Privacy in the internet age

Occasionally I allow myself the luxury of a non-wine-related post. This is one such occasion.

I have been thinking about the issue of privacy recently. Basically, I don’t have any, as a user of the internet, with a Gmail account, and publishing a large part of my life on social media. I doesn’t bother me, and yet it does. Let me explain.

Nowadays it is pretty much impossible to live as a normal person and have privacy. We are continually creating data that could, potentially, be used to track and reconstruct our lives and movements. At the moment this doesn’t bother me: I’m not trying to hide illegal activity, I pay my taxes, and we have a government which, as governments go, is fairly benign. We live in a country where the freedom of the individual is cherished, and the machinery of the state respects this, more or less.

But the loss of privacy does bother me, because we can’t always guarantee that our government will be benign. Even governments that start out with good intentions can start displaying authoritarian and paranoid behaviours directed against people they think are against them. They see themselves as guardians of the public good, but sometimes their perspective becomes distorted and their insecurity leads them to persecute those who disagree, or speak out against them. They begin to see legitimate opposition as a threat. This could happen in the UK, and we are displaying a dangerous complacency if we assume that it couldn’t.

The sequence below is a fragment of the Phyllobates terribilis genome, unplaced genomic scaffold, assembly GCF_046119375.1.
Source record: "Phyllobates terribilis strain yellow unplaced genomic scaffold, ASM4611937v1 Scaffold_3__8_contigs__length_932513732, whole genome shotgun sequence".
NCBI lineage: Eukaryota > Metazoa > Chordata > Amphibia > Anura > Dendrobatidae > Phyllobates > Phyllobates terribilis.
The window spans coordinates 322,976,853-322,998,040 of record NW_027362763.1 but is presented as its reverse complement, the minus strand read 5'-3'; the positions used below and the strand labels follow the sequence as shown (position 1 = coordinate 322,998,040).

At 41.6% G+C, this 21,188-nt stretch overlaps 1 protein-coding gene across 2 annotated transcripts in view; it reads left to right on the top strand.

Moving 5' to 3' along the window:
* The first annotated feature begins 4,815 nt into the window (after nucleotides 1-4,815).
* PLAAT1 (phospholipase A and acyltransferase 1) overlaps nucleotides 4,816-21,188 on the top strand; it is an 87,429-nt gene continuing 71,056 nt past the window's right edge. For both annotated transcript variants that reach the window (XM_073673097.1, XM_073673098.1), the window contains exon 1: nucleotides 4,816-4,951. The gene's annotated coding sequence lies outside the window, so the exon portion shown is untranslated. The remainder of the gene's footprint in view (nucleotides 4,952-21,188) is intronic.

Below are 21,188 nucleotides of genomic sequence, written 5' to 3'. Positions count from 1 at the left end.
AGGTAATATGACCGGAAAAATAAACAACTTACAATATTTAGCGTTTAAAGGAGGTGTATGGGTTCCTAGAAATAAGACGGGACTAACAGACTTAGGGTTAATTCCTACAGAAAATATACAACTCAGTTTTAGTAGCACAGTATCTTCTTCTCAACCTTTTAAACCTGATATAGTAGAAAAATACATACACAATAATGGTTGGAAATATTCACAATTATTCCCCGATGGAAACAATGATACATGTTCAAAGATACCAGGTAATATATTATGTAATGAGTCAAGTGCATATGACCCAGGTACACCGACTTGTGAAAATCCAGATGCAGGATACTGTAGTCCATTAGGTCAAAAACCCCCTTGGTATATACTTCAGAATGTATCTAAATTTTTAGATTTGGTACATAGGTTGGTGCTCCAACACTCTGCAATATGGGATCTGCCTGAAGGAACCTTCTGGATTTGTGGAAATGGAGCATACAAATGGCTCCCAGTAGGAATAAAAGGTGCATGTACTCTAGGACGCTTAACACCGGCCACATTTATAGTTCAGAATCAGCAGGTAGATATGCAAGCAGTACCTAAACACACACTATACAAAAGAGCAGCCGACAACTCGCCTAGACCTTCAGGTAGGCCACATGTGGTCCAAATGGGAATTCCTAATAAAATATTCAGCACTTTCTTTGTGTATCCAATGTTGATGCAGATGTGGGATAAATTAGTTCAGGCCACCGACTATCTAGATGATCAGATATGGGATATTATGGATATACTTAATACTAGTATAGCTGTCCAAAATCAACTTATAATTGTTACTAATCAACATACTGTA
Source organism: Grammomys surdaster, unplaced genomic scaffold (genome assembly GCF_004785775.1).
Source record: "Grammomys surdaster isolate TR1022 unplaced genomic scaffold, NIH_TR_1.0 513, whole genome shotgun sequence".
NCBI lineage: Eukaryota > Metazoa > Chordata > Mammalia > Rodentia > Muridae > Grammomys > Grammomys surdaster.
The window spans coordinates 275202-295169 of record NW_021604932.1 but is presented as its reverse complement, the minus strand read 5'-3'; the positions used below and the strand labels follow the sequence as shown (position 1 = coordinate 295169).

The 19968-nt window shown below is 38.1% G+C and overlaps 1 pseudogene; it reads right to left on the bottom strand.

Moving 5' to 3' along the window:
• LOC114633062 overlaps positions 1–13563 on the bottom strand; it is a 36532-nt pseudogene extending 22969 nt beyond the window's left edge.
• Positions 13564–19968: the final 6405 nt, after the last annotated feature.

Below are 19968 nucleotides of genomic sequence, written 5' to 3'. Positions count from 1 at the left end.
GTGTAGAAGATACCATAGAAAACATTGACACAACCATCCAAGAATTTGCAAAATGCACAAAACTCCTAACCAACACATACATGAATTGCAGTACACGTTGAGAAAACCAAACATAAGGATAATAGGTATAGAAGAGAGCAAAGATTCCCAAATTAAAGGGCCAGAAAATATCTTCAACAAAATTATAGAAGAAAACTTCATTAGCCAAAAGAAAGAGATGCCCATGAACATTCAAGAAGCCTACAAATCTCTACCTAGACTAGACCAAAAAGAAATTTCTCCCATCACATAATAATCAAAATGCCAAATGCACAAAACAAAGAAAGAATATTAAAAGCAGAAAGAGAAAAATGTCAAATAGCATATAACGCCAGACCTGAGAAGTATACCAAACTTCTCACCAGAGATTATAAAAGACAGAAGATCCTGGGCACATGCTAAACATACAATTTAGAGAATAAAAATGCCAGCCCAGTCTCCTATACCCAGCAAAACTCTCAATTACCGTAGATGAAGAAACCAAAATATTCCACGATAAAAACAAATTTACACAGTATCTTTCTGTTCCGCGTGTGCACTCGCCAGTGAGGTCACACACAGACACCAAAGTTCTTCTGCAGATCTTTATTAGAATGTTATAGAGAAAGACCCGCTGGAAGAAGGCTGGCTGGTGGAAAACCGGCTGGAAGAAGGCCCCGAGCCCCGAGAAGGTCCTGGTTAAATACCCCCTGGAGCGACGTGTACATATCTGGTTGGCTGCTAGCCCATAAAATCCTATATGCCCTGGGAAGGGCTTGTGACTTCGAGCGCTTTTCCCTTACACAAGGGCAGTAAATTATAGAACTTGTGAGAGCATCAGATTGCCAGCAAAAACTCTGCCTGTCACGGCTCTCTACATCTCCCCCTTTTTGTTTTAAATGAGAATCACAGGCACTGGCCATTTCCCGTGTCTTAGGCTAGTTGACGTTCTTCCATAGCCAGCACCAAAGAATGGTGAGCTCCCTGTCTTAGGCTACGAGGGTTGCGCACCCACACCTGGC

As soon as a government or state starts behaving in this way, they now have tools to track and monitor their citizens in ways that George Orwell could never have anticipated when he wrote 1984. If you, as a citizen, wanted to stand up to a totalitarian regime, you would find it virtually impossible, now that you have conceded so much in the way of privacy in the internet age. How could we oppose or resist state-sanctioned evil, when the state has a way of tracking our every movement?

So privacy is an important issue, and even though it may not affect us personally, at the moment, it’s a discussion we need to get involved with.

1 comment to Privacy in the internet age

  • Alex lake

    Interesting subject. I get the impression I’m a little less optimistic than you about the current powers (not necessarily “the government”) and already feel reluctant to make too many anti-establishment pronouncements (although this is arguably one!) in public for fear of possible reprisal.

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